Many people in our state in Cuba and Venezuela have experienced censorship and other cruel treatment, including Ron de Santis, who is seen as a potential candidate for the presidency in 2024, and Donald Trump fans who want to inherit the base.
Florida Gov. Ron de Santes signed a law Monday banning tech companies such as Twitter and Facebook from blocking political candidates, as he did in January with then-US President Donald Trump. What was
Republican de Santis, who is seen as a potential presidential candidate in 2024 and wants to inherit the Trump fan base, sees the move as part of a "fight against the censorship of big technology companies."
"Many people in our state have already experienced censorship and other atrocities in Cuba and Venezuela," he said, appealing to the two constituencies in Florida that won Trump but lost nationally. ۔
He added that if the censors of the big tech companies controversially enforced the rules, they would now be held accountable for discriminating in favor of Silicon Valley's dominant ideology.
SB7072, passed by the legislature on April 19 and effective July 1, provides fines of up to $ 250,000 per day for the platform that censors any candidate for state office.
In addition to Florida, there are also fines of $ 25,000 a day for blocking candidates in elections.
It also allows Floridians to be "treated unfairly" by technology firms and sue them for monetary compensation.
Earlier this year, several companies blocked Trump's accounts, requesting the dissemination of misinformation, claiming that supporters of the former president appeared on Capitol Hill on January 6 to falsify Joe Biden's election.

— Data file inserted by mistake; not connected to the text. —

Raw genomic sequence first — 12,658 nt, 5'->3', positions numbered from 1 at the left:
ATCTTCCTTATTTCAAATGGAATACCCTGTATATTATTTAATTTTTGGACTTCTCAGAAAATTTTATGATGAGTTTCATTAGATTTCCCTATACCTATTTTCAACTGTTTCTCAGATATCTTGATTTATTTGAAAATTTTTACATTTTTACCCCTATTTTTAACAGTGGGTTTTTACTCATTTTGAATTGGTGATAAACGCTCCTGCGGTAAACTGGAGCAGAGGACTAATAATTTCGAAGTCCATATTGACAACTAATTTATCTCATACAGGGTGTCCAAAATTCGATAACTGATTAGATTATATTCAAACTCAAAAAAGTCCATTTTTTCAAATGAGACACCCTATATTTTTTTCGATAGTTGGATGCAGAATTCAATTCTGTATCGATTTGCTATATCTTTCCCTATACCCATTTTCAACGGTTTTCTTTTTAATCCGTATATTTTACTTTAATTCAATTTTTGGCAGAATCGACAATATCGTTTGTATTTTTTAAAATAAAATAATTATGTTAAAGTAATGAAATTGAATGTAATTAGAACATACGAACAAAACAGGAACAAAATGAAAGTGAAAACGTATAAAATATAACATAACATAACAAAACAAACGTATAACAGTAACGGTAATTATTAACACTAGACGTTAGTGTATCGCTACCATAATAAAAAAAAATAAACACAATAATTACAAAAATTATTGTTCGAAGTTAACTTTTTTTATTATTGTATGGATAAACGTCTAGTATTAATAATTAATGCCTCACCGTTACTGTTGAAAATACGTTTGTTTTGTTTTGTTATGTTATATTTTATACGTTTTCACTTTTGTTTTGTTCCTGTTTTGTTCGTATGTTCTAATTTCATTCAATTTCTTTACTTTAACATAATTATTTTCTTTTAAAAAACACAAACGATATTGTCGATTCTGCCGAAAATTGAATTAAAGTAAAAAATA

Other accounts of the then-president's followers and sympathizers of the conspiratorial movement were also blocked after the attack on the capitol.
One of the most brutal blows was suffered by the social network Parler, a favorite meeting point for conservatives. When it was taken out of service several weeks after Google, Apple and Amazon vetoed it, arguing that it did not moderate content incited violence.
Florida law, which is expected to be challenged in court, is one way to defend Trump after the events of January, according to Democratic State Representative Anna Eskamani.
He quoted local channel WFLA in April as saying that the move was revenge because the previous presidential administration had been blocked from social networks after spreading false information and inciting riots, insurgency, and violence.